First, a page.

Emma Woolgatherer wrote:Why not "Treat people in the way that they've treated you"
sounds Satanist rather than Humanist
It's neither. Just human, and rather common. (Even, I suspect, among some humanists, just occasionally. Well, I'll admit it even if you don't.
) Whereas the Golden Rule is rather saintly, and I think very rarely applied with any degree of consistency. And I think that's worth considering. Mightn't there be a case for having an ethical rule that's not too difficult to apply? Perhaps a more realistic approach might be a hybrid of the two. Something close to the tit for tat strategy in game theory, which has the advantage of giving the highest scores in the iterated prisoner's dilemma. Maybe an ethical rule along those lines might give satisfactory ethical outcomes. Something like: Treat others as you'd like to be treated, unless they've already treated you as you didn't like to be treated." But you'd need to incorporate a quickness to forgive, which is important in tit for tat. The idea is not to start a vendetta, but to encourage others to treat you in the way they
'd like to be treated, rather than take advantage of your saintliness.
Still, please note I'm not advocating this, or any of the others, as something that should be widely applied as the
ethical rule. Just questioning the idea that the Golden Rule must
take precedence. There's no must
about it. People can and do take alternative approaches. And I think there might be a good case for a bit of pick and mix.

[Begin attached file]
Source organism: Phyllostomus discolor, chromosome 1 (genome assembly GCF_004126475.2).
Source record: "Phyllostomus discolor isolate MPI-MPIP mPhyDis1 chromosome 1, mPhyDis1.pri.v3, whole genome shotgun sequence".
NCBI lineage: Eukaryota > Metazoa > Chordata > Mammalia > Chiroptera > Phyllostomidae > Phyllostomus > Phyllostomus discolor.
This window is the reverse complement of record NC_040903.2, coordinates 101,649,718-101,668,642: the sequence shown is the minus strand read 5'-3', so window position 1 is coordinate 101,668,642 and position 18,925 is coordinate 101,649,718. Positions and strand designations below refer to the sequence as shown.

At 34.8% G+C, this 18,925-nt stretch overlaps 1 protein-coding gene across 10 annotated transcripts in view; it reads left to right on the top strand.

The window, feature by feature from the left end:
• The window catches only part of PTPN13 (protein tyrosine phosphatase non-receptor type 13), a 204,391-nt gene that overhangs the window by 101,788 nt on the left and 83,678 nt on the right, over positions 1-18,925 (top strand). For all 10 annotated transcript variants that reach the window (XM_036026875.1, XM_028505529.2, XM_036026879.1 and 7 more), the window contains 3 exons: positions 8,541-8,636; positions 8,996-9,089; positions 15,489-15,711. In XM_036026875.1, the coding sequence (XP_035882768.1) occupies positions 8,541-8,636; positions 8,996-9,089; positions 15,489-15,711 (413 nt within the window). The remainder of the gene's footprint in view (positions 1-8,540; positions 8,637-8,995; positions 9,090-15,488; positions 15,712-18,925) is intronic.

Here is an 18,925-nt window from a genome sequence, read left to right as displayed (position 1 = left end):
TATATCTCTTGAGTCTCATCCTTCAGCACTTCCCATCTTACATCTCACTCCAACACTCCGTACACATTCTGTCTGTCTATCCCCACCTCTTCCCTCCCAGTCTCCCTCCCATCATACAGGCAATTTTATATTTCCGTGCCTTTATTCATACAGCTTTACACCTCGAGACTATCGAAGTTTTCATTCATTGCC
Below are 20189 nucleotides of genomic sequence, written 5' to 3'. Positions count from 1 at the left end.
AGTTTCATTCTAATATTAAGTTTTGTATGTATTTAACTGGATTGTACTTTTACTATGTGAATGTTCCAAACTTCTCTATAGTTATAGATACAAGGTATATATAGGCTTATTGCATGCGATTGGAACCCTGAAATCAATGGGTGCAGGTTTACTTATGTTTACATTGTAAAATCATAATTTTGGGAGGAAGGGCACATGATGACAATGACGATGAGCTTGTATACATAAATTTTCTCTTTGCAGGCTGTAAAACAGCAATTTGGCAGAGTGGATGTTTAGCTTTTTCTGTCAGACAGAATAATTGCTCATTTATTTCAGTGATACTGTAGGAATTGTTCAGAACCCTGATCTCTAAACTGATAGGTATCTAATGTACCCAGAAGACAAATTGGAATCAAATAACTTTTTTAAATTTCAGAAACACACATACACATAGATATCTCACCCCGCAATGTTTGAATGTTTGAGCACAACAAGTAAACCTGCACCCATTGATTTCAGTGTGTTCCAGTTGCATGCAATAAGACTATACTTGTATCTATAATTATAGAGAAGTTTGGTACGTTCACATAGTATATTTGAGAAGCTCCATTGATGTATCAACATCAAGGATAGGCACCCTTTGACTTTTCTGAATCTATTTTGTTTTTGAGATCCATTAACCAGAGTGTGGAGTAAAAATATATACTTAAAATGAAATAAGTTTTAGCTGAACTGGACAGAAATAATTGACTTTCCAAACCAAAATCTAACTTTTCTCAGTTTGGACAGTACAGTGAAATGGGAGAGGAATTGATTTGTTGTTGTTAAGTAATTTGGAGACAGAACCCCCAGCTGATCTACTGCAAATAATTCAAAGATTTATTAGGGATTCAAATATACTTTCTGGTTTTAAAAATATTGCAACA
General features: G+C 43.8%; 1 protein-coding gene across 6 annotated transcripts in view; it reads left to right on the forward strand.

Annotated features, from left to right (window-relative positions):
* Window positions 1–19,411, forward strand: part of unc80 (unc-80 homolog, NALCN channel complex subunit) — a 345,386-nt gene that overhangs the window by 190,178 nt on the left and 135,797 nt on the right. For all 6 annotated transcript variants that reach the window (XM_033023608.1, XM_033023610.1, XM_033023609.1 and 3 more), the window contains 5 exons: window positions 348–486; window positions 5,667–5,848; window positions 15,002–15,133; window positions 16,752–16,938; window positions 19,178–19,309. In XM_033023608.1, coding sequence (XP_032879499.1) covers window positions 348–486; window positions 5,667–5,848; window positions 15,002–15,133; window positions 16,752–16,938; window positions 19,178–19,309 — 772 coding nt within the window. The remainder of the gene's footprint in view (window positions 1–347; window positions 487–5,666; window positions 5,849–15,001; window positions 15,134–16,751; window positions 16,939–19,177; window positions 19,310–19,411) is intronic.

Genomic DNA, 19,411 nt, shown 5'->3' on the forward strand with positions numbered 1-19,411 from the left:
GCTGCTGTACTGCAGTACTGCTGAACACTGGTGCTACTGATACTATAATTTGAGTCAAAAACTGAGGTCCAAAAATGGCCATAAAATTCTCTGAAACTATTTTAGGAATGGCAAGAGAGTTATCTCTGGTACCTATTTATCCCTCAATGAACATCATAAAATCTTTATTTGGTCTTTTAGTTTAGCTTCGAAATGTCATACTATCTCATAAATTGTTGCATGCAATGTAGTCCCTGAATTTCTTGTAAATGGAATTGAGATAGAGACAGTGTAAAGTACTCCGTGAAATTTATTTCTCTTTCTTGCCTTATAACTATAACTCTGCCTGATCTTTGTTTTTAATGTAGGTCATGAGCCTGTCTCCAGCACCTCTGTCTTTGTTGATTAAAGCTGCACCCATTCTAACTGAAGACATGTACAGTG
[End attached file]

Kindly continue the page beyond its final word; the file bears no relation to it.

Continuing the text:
animist wrote:surely these are pompous, obscure or inferior versions of the GR? Apart from Adler, which is not helpful as it does not define what "best" is
I agree about Adler's, though it's not something I've looked into. But I don't think Kant's or Sartre's offerings are pompous, obscure or inferior versions of the GR. I agree that Kant's a little obscure, but Sartre's version is a big improvement. And I think the idea behind them is extremely important, because it says something extra, something the GR doesn't touch on. I wish there were a better term for it than the "Categorical Imperative", but I think of it as "What if everybody did that?" (WIEDT?). It's a common enough phrase, something my parents said to me loads of times when I was a child. That's how I learned that it was wrong to drop litter. Not by the Golden Rule. I think it has important applications for things like pollution and greenhouse gas emissions and using more than one's fair share of resources.
Again, I'm not saying that it must
take precedence. Just that it might be another useful tool for the ethical toolbox, along with the Golden Rule, or a modified Golden Rule, and a utilitarian slide rule, and various other bits and pieces.